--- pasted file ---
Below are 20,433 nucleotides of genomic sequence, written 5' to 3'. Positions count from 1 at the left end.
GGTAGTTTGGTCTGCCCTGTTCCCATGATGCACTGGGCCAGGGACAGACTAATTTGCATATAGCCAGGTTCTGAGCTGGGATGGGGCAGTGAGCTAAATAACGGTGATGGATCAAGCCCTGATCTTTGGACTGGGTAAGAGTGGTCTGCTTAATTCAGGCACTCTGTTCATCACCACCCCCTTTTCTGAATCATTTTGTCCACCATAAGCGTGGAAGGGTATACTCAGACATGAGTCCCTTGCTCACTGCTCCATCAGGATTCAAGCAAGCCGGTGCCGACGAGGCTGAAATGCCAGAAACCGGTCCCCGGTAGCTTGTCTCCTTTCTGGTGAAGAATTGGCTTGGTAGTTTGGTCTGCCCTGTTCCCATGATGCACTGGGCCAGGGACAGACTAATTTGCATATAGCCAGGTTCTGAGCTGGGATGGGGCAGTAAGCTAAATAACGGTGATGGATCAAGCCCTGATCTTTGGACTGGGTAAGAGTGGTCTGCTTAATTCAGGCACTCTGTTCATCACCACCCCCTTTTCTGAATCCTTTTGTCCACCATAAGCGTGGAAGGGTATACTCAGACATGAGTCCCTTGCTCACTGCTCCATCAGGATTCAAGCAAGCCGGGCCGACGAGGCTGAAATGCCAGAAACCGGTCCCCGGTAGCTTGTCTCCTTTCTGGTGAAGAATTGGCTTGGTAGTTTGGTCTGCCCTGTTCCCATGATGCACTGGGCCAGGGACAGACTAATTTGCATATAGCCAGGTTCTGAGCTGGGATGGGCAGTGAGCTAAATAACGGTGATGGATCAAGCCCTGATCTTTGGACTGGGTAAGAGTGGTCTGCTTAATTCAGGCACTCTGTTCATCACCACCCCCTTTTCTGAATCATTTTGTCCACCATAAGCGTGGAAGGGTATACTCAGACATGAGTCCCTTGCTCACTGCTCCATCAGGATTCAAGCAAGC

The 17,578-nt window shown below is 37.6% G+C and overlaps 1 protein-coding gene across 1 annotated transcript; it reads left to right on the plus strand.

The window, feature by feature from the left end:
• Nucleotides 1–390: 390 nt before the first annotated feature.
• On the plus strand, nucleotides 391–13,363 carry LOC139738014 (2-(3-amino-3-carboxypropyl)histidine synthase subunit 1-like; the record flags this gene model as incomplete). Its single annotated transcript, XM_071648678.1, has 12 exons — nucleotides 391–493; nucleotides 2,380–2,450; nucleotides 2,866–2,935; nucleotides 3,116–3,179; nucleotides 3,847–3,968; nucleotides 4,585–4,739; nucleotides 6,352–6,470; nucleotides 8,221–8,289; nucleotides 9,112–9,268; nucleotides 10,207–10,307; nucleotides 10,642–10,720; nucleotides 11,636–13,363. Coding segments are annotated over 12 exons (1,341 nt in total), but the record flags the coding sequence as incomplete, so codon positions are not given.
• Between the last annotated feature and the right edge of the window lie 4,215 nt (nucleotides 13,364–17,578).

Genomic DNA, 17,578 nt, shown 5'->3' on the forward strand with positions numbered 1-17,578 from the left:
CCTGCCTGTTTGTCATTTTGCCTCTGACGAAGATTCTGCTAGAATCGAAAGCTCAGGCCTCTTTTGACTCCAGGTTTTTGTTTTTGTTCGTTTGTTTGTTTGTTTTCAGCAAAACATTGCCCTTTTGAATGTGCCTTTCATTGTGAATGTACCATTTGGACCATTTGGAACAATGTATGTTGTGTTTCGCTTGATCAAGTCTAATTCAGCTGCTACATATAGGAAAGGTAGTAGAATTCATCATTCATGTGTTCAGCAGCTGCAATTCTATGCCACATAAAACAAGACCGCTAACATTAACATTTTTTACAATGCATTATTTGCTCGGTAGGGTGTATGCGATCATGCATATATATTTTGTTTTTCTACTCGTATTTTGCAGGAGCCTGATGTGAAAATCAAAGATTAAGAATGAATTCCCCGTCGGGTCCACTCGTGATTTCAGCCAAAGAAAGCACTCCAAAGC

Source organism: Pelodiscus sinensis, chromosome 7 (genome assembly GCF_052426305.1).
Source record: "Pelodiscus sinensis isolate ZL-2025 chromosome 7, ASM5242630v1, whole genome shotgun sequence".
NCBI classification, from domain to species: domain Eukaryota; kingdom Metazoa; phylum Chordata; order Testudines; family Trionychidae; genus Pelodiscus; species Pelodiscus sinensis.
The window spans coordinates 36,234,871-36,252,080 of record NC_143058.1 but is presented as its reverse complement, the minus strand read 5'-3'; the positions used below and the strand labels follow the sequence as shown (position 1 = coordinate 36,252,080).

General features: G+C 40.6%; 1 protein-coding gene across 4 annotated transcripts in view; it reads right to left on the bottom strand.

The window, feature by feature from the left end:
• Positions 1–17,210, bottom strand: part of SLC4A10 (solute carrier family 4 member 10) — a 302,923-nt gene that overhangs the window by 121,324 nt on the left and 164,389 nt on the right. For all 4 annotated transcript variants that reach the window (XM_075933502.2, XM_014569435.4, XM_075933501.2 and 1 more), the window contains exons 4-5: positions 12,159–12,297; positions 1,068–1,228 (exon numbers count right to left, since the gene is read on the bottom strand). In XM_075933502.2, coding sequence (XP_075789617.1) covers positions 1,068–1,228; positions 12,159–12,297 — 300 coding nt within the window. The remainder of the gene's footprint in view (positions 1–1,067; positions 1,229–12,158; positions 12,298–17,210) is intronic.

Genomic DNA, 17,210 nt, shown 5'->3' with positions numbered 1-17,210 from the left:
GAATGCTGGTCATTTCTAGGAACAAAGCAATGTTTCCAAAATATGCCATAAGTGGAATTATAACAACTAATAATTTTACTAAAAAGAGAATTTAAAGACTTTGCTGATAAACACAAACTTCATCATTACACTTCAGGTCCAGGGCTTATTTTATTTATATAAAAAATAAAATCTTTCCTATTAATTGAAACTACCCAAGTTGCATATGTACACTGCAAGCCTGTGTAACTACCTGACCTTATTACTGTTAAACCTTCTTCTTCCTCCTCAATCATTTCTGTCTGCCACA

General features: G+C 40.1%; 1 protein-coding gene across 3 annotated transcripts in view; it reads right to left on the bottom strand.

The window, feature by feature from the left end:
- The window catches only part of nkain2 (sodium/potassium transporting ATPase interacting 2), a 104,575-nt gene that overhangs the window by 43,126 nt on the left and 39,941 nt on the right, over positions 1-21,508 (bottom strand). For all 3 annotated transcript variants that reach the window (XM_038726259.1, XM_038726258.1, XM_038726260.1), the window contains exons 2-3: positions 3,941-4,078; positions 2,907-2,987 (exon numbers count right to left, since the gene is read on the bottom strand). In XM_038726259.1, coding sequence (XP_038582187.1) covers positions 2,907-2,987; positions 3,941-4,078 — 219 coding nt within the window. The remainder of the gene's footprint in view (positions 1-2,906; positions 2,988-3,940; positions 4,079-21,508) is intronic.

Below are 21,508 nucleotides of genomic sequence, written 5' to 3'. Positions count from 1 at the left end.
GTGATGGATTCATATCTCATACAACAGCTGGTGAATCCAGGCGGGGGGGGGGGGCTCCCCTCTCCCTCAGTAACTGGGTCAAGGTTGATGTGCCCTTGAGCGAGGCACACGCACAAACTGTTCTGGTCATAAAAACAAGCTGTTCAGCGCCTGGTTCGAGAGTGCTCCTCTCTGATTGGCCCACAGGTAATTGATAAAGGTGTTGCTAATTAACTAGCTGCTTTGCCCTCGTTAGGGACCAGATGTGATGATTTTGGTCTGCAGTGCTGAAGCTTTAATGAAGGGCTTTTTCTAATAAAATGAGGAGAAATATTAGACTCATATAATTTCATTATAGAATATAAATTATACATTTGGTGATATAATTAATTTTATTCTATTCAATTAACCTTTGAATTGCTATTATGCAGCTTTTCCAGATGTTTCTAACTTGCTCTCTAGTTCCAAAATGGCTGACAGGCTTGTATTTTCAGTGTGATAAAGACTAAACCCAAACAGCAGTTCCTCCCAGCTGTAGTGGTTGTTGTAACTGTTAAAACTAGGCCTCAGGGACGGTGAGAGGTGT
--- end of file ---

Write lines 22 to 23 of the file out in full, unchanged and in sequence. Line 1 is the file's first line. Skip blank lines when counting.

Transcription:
Below are 21,508 nucleotides of genomic sequence, written 5' to 3'. Positions count from 1 at the left end.
GTGATGGATTCATATCTCATACAACAGCTGGTGAATCCAGGCGGGGGGGGGGGGCTCCCCTCTCCCTCAGTAACTGGGTCAAGGTTGATGTGCCCTTGAGCGAGGCACACGCACAAACTGTTCTGGTCATAAAAACAAGCTGTTCAGCGCCTGGTTCGAGAGTGCTCCTCTCTGATTGGCCCACAGGTAATTGATAAAGGTGTTGCTAATTAACTAGCTGCTTTGCCCTCGTTAGGGACCAGATGTGATGATTTTGGTCTGCAGTGCTGAAGCTTTAATGAAGGGCTTTTTCTAATAAAATGAGGAGAAATATTAGACTCATATAATTTCATTATAGAATATAAATTATACATTTGGTGATATAATTAATTTTATTCTATTCAATTAACCTTTGAATTGCTATTATGCAGCTTTTCCAGATGTTTCTAACTTGCTCTCTAGTTCCAAAATGGCTGACAGGCTTGTATTTTCAGTGTGATAAAGACTAAACCCAAACAGCAGTTCCTCCCAGCTGTAGTGGTTGTTGTAACTGTTAAAACTAGGCCTCAGGGACGGTGAGAGGTGT